What makes the king in "The Lady, or the Tiger" semibarbaric?
In "The Lady or the Tiger," the Stockton employs irony in his character description of the king:
- He is a man of "exuberant fancy"
- He possesses an authority so irresistible that, at his will, he turned his varied fancies into facts.
- He is greatly given to "self communing; and when he and himself agreed upon anything, the thing was done"
- He is "bland and genial" when everything moved "smoothly," but whenever "there was a little hitch,"
- He is "blander and more genial still," for
- He is never more pleased than when he makes "the crooked straight, and crushes down uneven places."
His amphitheater is an "agent of poetic justice, in which crime is punished, or virtue rewarded, by the decrees of an impartial and incorruptible chance."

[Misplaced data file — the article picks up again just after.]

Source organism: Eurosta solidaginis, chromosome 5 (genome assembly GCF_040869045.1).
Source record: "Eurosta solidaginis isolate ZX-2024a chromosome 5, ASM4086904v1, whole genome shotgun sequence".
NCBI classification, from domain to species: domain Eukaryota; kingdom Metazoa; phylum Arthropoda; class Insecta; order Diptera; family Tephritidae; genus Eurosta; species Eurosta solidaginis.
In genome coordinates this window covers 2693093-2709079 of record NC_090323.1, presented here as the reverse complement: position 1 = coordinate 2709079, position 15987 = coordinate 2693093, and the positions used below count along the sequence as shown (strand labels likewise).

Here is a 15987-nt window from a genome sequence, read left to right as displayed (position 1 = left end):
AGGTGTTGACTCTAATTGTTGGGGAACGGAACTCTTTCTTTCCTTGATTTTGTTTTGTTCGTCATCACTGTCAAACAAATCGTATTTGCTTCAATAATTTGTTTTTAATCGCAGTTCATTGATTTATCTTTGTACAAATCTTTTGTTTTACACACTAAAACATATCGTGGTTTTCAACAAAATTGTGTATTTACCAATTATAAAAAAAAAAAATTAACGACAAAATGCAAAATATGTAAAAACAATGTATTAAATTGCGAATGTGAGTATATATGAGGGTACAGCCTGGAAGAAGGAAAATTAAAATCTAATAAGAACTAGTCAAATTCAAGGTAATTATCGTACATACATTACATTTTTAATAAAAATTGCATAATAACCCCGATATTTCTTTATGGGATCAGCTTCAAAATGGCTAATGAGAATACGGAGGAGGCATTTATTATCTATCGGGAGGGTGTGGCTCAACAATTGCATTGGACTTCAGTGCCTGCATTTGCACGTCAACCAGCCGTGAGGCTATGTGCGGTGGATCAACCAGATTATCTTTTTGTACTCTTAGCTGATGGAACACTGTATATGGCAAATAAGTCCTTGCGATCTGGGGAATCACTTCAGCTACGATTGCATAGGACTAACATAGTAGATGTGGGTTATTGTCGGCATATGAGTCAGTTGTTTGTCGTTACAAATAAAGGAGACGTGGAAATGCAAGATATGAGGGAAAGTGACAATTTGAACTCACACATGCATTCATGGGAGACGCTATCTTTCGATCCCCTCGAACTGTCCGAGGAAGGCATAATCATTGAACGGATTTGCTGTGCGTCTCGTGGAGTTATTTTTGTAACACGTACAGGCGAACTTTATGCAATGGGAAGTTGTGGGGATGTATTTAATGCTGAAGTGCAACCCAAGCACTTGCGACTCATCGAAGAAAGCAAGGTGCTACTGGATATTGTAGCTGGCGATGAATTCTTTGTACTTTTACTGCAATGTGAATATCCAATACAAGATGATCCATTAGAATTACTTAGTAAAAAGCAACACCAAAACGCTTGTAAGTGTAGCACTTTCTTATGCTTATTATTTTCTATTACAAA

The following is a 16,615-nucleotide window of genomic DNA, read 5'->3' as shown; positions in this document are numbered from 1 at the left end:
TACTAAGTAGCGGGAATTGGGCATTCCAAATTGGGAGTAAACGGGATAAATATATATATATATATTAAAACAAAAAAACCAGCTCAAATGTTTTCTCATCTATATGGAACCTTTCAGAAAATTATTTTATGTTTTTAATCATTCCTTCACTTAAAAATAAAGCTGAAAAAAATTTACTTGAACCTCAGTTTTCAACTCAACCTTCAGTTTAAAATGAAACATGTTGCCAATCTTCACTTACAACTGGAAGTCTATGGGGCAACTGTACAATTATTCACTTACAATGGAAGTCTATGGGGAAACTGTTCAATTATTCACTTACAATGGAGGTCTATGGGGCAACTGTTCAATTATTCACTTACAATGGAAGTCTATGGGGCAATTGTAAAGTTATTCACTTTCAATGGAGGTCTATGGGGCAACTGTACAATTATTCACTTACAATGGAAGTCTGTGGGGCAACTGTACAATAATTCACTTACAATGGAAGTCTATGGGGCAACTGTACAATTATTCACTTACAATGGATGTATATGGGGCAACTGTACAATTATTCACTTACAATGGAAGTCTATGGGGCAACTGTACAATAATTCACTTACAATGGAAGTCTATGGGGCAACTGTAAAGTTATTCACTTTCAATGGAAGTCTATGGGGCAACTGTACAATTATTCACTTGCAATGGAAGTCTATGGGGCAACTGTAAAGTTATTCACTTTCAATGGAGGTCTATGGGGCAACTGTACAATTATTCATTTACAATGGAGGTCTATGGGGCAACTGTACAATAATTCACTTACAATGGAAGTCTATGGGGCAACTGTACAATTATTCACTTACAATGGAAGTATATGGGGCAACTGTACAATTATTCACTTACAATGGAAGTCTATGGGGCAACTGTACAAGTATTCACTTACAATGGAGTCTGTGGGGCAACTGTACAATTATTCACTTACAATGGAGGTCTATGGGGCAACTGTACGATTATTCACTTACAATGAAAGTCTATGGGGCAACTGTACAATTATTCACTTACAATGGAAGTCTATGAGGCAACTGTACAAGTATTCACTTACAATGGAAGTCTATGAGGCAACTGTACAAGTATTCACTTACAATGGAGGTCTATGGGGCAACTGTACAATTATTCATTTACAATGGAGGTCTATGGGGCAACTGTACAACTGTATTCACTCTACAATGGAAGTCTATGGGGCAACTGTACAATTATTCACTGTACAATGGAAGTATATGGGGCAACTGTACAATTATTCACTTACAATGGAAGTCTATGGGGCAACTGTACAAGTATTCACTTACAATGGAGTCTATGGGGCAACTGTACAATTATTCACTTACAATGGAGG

The verbal irony is apparent here in the use of words that, obviously, mean the opposite of what they suggest. For example, the king is anything but "bland/mild" and "genial." Placing someone in an arena to be eaten by a tiger--"the fierces and most cruel that can be procured"--is hardly an example of "an exuberant fancy," either. Nor does it resemble anything just or "impartial." That he is "semibarbaric" is also ironic. Only a barbarous tyrannt would simply commune with himself.
This use of irony forces the reader to realize how bad the king really is.